Chemotherapy for breast cancer can cause fatigue that persists for years in up to one-third of survivors. The study of long-term fatigue in breast cancer survivors appears to be following a similar trajectory to the study of "chemo brain," the cognitive impairment that can also result from chemotherapy.
Researchers initially assumed that the chemo brain symptoms reported by women were primarily a consequence of depression or other emotional responses to breast cancer diagnosis and treatment. However, it has now been established that chemotherapy drugs can cause measurable brain damage in breast cancer patients and it is this damage that causes cognitive impairment.
In a similar manner, researchers are starting to uncover physiological reasons for long-term fatigue, including damage to the autonomic nervous system, leading to dysregulations of cortisol production and heart rate. Now a new study has reported that post-treatment fatigue is associated with heart rate abnormalities, rather than lack of exercise or obesity.

Fatigue in breast cancer survivors

Fatigue is a side effect of both chemotherapy and radiotherapy for breast cancer; having both increases its likelihood. Fatigue normally starts during treatment and decreases over time. Fatigue was still reported after one year by over 40% of women in one study. However, for some women who undergo chemotherapy, fatigue is a long-term problem.
Sleep disturbances are also common in patients undergoing chemotherapy and, not surprisingly, are prevalent in women who also report fatigue. Poor sleep was reported by 70% of women with fatigue at six months after treatment in one study, compared to 25% of patients without fatigue.
There appears to be a connection between cancer treatment-related fatigue and systemic inflammation, which involves the chronic activation of the immune system. Several studies have reported that chemotherapy-induced inflammation is independently associated with the development of fatigue.

Reducing fatigue

One study reported that reducing inflammation by increasing omega-3 fatty acid intake reduced cancer treatment-related fatigue. A high quality diet can also reduce fatigue, according to another study. Exercise also can reduce fatigue, but the effect typically is not dramatic.

Latest research links fatigue to heart rate disturbances

The study referenced at the beginning of this news story was designed to investigate factors associated with breast cancer treatment-related fatigue. The study included 96 breast cancer survivors who had completed treatment within in the previous six months and appeared to be disease-free.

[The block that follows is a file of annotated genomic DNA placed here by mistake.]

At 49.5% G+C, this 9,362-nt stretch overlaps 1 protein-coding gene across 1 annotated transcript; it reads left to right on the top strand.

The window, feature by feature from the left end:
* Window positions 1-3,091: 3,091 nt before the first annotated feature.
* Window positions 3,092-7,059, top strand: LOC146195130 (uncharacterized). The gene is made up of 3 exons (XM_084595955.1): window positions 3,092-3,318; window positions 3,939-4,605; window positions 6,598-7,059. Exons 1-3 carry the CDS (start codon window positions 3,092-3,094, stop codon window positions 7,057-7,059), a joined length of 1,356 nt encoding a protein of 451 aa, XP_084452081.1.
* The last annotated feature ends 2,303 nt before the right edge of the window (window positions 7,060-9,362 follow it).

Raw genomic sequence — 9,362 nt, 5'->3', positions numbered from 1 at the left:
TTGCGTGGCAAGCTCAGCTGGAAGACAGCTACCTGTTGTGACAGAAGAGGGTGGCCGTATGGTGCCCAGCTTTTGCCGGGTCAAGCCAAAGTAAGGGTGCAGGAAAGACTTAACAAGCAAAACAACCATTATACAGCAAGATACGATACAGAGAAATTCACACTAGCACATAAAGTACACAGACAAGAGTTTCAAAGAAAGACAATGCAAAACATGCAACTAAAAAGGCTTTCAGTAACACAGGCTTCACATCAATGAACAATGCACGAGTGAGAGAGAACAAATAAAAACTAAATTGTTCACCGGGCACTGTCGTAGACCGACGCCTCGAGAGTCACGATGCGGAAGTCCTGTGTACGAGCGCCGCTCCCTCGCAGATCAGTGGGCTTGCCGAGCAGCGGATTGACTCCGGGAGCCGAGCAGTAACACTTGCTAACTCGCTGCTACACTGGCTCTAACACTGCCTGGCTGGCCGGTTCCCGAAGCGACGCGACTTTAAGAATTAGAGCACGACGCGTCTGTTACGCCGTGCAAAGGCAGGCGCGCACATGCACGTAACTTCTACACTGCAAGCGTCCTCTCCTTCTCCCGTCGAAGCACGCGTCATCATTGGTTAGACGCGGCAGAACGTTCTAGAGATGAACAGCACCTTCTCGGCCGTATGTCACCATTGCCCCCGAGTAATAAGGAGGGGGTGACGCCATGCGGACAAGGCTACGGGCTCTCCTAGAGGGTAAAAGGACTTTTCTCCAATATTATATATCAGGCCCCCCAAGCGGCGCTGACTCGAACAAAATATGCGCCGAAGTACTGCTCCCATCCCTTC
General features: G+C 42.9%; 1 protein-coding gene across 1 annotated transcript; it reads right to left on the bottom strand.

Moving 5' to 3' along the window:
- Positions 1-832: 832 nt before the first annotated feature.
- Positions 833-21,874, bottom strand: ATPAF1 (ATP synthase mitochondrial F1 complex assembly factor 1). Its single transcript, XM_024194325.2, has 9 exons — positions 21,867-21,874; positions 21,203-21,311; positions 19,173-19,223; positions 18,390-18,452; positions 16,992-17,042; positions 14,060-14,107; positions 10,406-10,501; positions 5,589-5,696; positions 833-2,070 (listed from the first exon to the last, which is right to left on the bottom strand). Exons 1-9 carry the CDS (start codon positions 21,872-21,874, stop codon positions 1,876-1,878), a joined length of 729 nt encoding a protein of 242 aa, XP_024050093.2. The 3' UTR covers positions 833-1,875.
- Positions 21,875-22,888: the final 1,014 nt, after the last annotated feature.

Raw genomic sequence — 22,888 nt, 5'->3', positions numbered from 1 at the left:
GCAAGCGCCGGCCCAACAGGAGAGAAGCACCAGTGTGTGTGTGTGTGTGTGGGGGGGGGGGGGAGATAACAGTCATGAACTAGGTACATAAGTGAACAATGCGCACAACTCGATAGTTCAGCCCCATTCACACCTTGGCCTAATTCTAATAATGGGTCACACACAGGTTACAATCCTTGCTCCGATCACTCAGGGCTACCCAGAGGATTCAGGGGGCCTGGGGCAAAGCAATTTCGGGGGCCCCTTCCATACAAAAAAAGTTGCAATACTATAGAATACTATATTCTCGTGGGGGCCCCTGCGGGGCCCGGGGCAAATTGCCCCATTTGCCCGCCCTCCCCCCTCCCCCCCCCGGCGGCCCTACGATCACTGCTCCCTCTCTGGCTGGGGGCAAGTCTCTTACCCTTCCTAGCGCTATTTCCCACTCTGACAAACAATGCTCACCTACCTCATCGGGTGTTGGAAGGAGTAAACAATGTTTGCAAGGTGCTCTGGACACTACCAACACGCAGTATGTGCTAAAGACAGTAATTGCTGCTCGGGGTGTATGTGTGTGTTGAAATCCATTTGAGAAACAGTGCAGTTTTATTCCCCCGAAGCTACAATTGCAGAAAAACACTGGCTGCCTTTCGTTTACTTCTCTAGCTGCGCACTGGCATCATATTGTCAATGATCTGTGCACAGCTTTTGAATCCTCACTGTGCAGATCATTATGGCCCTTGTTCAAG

Cancer-related fatigue was assessed with a validated questionnaire. Weekly moderate-vigorous physical activity was evaluated using accelerometers. Physical condition was also evaluated.
Study participants were recruited between March 2014 and April 2016. A total of 72% of the women had been treated with anthracyclines (Adriamycin, epirubicin), 17% with Herceptin, and 70% with radiotherapy. The women had the following characteristics: age 52 (range: 29-78), BMI 26 (18-41), waist 86 cm (65-116), basal heart rate 74 bpm (56-102), final heart rate (after walking one mile) 107 bpm (68-159), estimated VO2max 28 ml/kg/min (8-47), strength right upper extremity 26 Kg (10-40), sit to stand test 7.4 (4.1-18.4) s. The women engaged in 231 minutes (range: 70-425) of moderate-vigorous physical activity per week. Median cancer-related fatigue PERFORM score was 46 (12-60).
No statistically significant correlations were found between fatigue and previous treatments, physical condition, body size or physical activity. However, heart rate (both basal and final) was significantly associated with fatigue. The authors comment that the study participants demonstrated poor cardiorespiratory fitness despite meeting international recommendations for physical activity.
In fact, resting and post-exercise heart rate were the only predictors of fatigue in the study population, which appears to agree with the reports of other authors, who have suggested that fatigue is associated with a maladaptive autonomic profile. Further research studying heart rate variability is warranted, according to the authors.